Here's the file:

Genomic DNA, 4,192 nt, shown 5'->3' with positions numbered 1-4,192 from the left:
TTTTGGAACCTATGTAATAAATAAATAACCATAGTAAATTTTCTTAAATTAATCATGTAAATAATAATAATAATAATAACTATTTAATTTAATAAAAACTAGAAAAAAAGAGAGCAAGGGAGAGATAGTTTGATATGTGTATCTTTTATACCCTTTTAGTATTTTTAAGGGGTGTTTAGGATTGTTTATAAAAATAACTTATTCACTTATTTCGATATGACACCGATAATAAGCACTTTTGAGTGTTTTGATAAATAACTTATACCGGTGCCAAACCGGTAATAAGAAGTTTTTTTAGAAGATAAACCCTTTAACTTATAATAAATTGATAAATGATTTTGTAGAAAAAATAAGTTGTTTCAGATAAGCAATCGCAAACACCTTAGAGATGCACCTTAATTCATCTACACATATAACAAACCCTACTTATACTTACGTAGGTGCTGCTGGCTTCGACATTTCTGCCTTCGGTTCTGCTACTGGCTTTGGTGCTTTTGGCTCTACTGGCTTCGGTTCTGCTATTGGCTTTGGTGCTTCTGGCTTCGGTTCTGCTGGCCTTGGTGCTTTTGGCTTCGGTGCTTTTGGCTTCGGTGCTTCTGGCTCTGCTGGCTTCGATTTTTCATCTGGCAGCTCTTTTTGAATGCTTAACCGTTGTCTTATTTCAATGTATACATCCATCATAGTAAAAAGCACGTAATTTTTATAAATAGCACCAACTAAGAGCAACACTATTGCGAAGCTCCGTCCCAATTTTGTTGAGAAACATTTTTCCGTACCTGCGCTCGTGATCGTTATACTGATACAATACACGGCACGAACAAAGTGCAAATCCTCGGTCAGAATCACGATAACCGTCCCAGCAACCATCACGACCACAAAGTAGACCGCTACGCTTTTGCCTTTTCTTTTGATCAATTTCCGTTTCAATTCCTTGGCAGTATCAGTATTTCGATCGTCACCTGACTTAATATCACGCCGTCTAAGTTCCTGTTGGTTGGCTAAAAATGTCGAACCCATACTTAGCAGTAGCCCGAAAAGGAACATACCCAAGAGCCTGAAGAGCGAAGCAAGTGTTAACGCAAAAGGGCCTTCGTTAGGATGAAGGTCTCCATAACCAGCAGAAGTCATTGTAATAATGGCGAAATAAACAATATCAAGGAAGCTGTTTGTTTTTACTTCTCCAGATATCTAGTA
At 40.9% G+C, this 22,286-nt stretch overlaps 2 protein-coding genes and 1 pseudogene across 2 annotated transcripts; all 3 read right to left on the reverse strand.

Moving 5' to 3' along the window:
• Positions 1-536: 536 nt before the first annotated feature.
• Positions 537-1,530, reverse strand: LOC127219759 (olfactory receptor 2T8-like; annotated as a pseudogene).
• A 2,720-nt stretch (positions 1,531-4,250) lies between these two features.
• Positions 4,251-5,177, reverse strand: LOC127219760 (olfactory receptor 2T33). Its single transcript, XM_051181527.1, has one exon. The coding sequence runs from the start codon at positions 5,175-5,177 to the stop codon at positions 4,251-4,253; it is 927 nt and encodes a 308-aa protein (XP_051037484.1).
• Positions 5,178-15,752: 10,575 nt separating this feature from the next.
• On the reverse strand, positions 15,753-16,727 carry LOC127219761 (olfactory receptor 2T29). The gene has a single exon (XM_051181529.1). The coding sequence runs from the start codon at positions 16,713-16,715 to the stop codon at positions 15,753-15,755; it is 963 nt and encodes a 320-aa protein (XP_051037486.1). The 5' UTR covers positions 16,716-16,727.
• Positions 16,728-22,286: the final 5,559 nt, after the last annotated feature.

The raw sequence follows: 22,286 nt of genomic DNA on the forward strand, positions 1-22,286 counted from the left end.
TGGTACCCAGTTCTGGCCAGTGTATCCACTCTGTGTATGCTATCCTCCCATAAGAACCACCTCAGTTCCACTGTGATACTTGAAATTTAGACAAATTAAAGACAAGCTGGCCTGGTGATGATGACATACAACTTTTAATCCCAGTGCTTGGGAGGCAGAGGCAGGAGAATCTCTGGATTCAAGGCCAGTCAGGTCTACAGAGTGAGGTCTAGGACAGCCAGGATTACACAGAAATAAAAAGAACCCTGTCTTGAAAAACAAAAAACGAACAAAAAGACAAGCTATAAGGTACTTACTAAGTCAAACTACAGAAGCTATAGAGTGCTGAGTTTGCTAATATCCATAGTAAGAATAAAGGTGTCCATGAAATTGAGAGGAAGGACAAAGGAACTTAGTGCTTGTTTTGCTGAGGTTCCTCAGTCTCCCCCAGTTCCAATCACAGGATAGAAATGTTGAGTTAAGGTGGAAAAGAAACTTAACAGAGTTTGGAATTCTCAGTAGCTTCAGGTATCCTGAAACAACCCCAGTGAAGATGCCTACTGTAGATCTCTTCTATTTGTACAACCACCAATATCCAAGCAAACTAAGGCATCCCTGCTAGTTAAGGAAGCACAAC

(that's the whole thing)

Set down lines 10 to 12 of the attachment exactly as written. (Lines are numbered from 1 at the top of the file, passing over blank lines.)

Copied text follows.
• On the reverse strand, positions 15,753-16,727 carry LOC127219761 (olfactory receptor 2T29). The gene has a single exon (XM_051181529.1). The coding sequence runs from the start codon at positions 16,713-16,715 to the stop codon at positions 15,753-15,755; it is 963 nt and encodes a 320-aa protein (XP_051037486.1). The 5' UTR covers positions 16,716-16,727.
• Positions 16,728-22,286: the final 5,559 nt, after the last annotated feature.

The raw sequence follows: 22,286 nt of genomic DNA on the forward strand, positions 1-22,286 counted from the left end.